“Humor plays close to the big hot fire that is truth.” E.B. White
An island of mottled redness rises from my skin, burning like hell’s fire. The constellation of hair follicles swells painfully with each beat of my heart. I run cool water over linty washcloths and apply them to the affected area—or areas, I suppose is more accurate. Left and right, to be exact. Say, have you ever met anyone who chemically burned her armpits with fresh chili pepper oils?
Let me back up. You see, this would never have happened if I had a normal boyfriend—one who had no problem using fluoride-based toothpaste, non-organic vegetables, and easy-application corporate deodorant. No, Jon Miller insists on the superiority of his hippie solution, one which is so pure and aluminum-free—aluminum being the worrisome culprit in your traditional Old Spice, Lady Speed Stick, or Axe (if that’s your thing)—that you could eat the stuff. The thing is that I never saw anything wrong with aluminum-based deodorant, and chances are, you probably haven’t either.
Let’s just say that when you type “aluminum deodorant” into Google for the first time, it autofills with the following: “aluminum deodorant breast cancer,” “aluminum deodorant alzheimers,” and finally on down to what used to be my greatest concern about the white paste for your pits: “aluminum deodorant stains.”
Call me uninformed, but this was all news to me. I’d had similar revelations with Jon’s frequent polemics against BPA-laden store receipts and hormone-altering soy products. So his homemade deodorant was no surprise to me.
Here’s the recipe:
- A good-sized dab of coconut oil
- A sprinkle of baking soda
- A few drops of tea tree oil
- Some cornstarch
You heat up the mixture and pour it into some sort of receptacle. In lieu of a traditional deodorant dispenser, Jon uses a sharp-edged plastic jar—which (fun fact) historically held my boyfriend’s supplemental bee pollen—and it’s just small enough to scrape the back of your hand as you reach down into it. Currently there’s a low level of the product, so Jon wields the handle of his tongue-scraper to retrieve enough to apply to his armpits.
Last week, I ran out of my deodorant and decided to give it a try. Why not, right? The teatree oil smells fantastic and who cares if I need to apply the stuff with my fingers? I used the dull end of my tweezers and scraped some of the mucilaginous mixture from the razor-edged jar. Without thinking twice, I smeared it into my armpits.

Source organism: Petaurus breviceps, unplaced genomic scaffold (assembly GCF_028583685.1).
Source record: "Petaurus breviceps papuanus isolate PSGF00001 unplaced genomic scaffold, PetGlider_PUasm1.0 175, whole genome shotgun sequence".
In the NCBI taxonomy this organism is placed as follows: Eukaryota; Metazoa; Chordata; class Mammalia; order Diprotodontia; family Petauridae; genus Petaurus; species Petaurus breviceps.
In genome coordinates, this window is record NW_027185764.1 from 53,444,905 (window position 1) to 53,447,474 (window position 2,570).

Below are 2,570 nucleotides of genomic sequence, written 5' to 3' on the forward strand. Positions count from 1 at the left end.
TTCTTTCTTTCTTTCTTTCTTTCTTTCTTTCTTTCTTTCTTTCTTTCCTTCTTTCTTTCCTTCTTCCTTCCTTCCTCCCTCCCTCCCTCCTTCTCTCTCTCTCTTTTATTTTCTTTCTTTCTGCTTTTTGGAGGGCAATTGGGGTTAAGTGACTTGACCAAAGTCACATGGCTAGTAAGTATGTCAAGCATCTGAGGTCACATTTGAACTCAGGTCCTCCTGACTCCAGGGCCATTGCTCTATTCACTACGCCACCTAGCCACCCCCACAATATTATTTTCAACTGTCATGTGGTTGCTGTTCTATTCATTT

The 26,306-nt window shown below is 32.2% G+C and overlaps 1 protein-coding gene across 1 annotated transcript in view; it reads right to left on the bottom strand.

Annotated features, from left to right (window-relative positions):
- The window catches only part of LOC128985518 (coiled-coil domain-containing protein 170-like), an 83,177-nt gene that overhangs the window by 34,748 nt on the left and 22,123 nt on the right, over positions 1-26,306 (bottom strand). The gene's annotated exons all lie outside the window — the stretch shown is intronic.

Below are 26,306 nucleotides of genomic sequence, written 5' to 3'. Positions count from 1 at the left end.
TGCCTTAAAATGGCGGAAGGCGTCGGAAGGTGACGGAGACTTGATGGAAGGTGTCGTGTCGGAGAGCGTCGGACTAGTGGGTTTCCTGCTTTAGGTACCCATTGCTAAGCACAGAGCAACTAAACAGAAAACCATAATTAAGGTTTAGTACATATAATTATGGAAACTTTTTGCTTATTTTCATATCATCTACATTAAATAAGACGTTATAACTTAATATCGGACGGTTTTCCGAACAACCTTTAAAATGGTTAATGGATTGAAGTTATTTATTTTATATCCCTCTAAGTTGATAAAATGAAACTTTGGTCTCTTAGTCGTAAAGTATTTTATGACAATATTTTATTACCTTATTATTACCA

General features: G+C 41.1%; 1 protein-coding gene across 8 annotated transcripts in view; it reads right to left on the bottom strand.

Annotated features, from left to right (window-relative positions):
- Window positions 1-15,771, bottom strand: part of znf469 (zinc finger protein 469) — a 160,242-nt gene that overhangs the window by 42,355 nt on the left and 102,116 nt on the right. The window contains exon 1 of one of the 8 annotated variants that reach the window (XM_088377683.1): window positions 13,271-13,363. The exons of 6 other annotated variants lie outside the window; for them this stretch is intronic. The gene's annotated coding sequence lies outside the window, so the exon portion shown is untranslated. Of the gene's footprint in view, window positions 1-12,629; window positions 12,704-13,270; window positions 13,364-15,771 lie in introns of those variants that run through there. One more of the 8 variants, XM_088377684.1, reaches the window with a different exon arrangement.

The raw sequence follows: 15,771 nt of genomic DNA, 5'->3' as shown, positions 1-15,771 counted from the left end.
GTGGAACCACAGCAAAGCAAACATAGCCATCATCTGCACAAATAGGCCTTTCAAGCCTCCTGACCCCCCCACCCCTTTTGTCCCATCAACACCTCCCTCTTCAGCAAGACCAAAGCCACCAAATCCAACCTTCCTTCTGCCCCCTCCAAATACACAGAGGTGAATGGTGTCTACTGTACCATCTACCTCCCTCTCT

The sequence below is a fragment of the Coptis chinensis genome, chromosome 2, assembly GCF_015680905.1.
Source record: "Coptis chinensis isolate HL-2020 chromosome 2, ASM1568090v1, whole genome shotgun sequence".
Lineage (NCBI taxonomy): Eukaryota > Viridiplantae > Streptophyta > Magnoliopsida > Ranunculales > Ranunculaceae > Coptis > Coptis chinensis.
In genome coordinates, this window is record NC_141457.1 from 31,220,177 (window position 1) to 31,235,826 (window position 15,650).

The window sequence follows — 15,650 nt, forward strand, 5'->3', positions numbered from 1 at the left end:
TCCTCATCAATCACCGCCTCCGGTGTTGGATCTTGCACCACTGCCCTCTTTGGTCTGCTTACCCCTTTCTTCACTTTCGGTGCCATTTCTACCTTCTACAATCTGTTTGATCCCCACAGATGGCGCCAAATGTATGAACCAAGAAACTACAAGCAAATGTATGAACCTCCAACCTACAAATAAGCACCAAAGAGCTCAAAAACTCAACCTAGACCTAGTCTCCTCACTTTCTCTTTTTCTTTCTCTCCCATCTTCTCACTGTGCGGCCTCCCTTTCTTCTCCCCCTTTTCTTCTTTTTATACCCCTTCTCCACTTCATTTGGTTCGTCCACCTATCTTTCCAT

I went outside to catch some sun and finish translating a poem in Spanish by Neruda (“Bacarole,” if you’re interested)—a morning routine I’ve taken up since moving to Argentina.
A slight tingle began to rise from the skin under my arms and I figured it was the usual culprit: razor irritation. Oh, the joys of being a woman. But this sensation continued to intensify, moving from tingle to singe to Sear to SCORCH and into a full-blown CONFLAGRATION under my arms which yanked me violently from my reading. I examined the skin which was just beginning to flush light pink, belying the intensity of the perceived scalding.
“Baby, does your hippie deodorant sometimes burn your armpits?” I inquired, the muscles in my eyes starting to strain from looking under my arm for too long.
Then it hit me. I have a near pathological addiction to spicy food. I often eat meals as the Vietnamese do, taking bites of fresh chili peppers along with soups, stir-fries, stews, etc. I even muddle chili peppers in a tall glass with a blunt pestle and pour my beer on top of it. It is delicious. I also make my own hot sauce with fried garlic, lime juice, ginger, salt, and plenty of the skinny Thai-style peppers (or whatever’s available, wherever I happen to be living). Tabasco, Chulula, Frank’s, those artisan sauces from the Ferry Building in San Francisco—even my former mistress, Sriracha—really don’t do it for me anymore. I crave spice with everything.
That morning, I’d chopped up a slew of fresh Thai peppers. They’re my favorite and I used a lot of them, rinsing off my hands perfunctorily with a little water before finishing my morning routine, which included… applying deodorant with my fingers.
The resultant welts—chemically burned into my skin and further irritated with baking soda, cornstarch, tea tree oil, and coconut oil, the latter of which counterintuitively does not soothe, but serves to trap the heat—were indescribably painful, making me have a new respect for people who tattoo this very delicate area.
Whatever else I go on to accomplish in this world—whether it be authoring a Nobel Prize-winning novel which unites the world; whether it be discovering a global source of renewable energy; whether it be leading a grateful parade of kittens and puppies from a burning animal shelter and finding loving homes for them all—I may be the only person in the world who has chemically burned her armpits with fresh chili oil, and that’s something.
NOTE: If this has happened to you, the author would prefer not to hear about it. Please respect her wishes and keep her current, sole claim-to-fame in tact. She is much obliged.